Nonetheless, there seems to be a growing trend for stay-at-home fathers to promote themselves as heroes.... a vocal trend to be seen for what we do versus why we do it.  These Captain Keyboarders seem to be charging some castle of social expectation with videos and blogs that shout, “Hey, look what I am doing everybody!  Pay attention to me!”  They demand credit as they create a voice.  They wear their emotions on their sleeves and they aren't afraid to admit it.  They see a show or an advertisement, get offended, and then get all keyboard courageous to tell the world... and for sure the product’s company homepage... that their feelings are hurt.  And when the real world won’t affirm their needs, they and their teammates seek the cyber world to stake some flag of some already discovered country.

Have I done this?  Sadly yes... so I speak from experience.  But it was weak then and it is still weak now.  Wisdom comes from experience and as such I have learned that those misguided actions are simply a battle not worth fighting.  

Relax stay-at-home-dads.  Heroes don’t draw attention to what they do, they just do it.  Proper parenting doesn’t allow Facebook touchdown dances or some quasi-Vine press conferences, so step away from the mic and just do the job.  There really is no need to write the company whose ad just depicted you as ‘less-than-a-real-dad.’  Doing so (as Regan adeptly explains) only gives them ammo against your own argument.  So put down the pitch fork and put out the torch and instead let your actions (and your wallet) speak louder than your words ever could.

Heroes are unique, but being a full-time stay at home dad isn’t.  Yeah, I have been doing it for a while, but I am hardly the first.  If you really want to be unique, why not instead be the best dad you can be to your kid(s) and as a result, you’ll end up being the hero that your family truly needs.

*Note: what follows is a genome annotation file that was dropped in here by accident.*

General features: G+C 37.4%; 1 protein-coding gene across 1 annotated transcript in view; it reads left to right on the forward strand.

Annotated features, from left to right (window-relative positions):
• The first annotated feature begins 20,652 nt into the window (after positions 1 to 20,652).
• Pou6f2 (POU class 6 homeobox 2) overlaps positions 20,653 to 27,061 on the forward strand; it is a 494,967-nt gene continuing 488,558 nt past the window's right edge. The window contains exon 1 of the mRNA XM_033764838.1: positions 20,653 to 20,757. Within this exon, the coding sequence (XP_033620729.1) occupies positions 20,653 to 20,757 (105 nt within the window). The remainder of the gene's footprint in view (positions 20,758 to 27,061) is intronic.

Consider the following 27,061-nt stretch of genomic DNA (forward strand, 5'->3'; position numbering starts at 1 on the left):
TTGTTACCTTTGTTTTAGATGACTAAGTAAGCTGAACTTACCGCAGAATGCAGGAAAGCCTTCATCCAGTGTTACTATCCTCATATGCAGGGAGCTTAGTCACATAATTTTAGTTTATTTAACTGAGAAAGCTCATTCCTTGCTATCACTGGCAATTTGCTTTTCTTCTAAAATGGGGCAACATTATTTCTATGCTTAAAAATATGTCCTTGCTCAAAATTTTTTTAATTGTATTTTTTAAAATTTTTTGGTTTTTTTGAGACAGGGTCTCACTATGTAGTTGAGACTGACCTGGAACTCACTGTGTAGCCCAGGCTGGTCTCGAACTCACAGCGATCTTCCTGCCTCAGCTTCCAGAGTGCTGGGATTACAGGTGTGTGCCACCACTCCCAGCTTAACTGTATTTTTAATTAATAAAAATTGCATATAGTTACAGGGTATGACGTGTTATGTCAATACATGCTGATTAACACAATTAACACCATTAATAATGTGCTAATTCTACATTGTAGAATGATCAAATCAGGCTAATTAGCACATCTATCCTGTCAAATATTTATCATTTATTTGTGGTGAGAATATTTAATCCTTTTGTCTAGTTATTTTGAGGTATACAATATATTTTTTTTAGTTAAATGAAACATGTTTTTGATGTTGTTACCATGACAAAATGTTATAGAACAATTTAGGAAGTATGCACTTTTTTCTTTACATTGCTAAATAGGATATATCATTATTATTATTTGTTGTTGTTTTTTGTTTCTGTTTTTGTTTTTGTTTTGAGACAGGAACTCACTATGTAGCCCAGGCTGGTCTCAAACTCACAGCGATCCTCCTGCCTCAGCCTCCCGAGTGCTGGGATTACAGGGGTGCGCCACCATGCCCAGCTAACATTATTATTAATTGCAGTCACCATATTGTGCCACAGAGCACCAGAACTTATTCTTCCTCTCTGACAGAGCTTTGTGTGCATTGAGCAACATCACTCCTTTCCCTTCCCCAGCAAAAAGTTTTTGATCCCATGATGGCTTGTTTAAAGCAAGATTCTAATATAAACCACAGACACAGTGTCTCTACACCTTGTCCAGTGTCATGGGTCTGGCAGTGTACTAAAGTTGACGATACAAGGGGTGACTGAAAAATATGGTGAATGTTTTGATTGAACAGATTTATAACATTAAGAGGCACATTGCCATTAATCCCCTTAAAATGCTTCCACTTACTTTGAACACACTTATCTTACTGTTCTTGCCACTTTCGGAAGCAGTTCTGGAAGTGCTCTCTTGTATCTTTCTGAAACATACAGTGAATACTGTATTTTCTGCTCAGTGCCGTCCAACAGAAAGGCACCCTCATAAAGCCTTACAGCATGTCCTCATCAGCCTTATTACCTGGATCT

So step away from the keyboards guys, nobody likes a self-promoting hero... it is just not what good dads do.


p.s.  And, as a reminder to those vocal SAHD newbies, women are and have been doing this gig in far greater numbers than us and for eons longer than we have... and you don’t see them bragging about it now do you?

When we self-promote ourselves, we look like a Christopher Columbus shouting that we have just discovered some new world of parenting.  We haven’t.  The ’natives’ have already been here long before us.  They too have a crying baby in tow, a way-too-long ’to-do list,’ and a lack of a good night’s sleep to get it all done.  They are not impressed... we shouldn’t be either.

Monday, January 25, 2016

Because growing up means letting go....

“Yes, I am happy about it.”

Really I am.  

It’s my best answer for when people ask me my feelings about our first born’s engagement to be married.  Yep... I am happy about it.  It’s true.

Am I ecstatic?  No.  Is she?  Yes.  Am I worried?  No.  Am I nervous?  Nope.  Will I cry at the wedding? Yes.  Will it likely be a big ugly cry?  Yes, again.  Do I like my future son-in-law?  Yes (but I doubt I’ll call him that as our family doesn’t do the ‘in-law’ tag thing).  But, yes, I do like him, a lot actually.

Still, when I get the question about my girl getting married - now even a month later - I have found that my answer remains the same, “Yes, I am happy about it.”  I am.  It is a true and honest answer, but it is also one that comes with a void.  That void is the unsatisfied wonder if that person across from me that is asking the question ‘get’s it.’  In other words, do they really understand what they are asking of me?  Do they understand that their question, that while genuine and not inaccurate, is incomplete? 

With my reply, I am always left walking away unfulfilled as their well-meaning question simply lacks a depth beyond their possible knowledge of a precious area in my life of which they are inquiring about.  I always walk away believing that the 'ask-er' just really doesn’t know the ‘ask-ee’ what they are asking.  Kind of like their context in framing their question cannot fit the context of me answering it.  Or, like a movie reporter interviewing a film’s actor before even seeing the film.  Or, similar to asking someone to draw a round square.  The terms just don’t compute.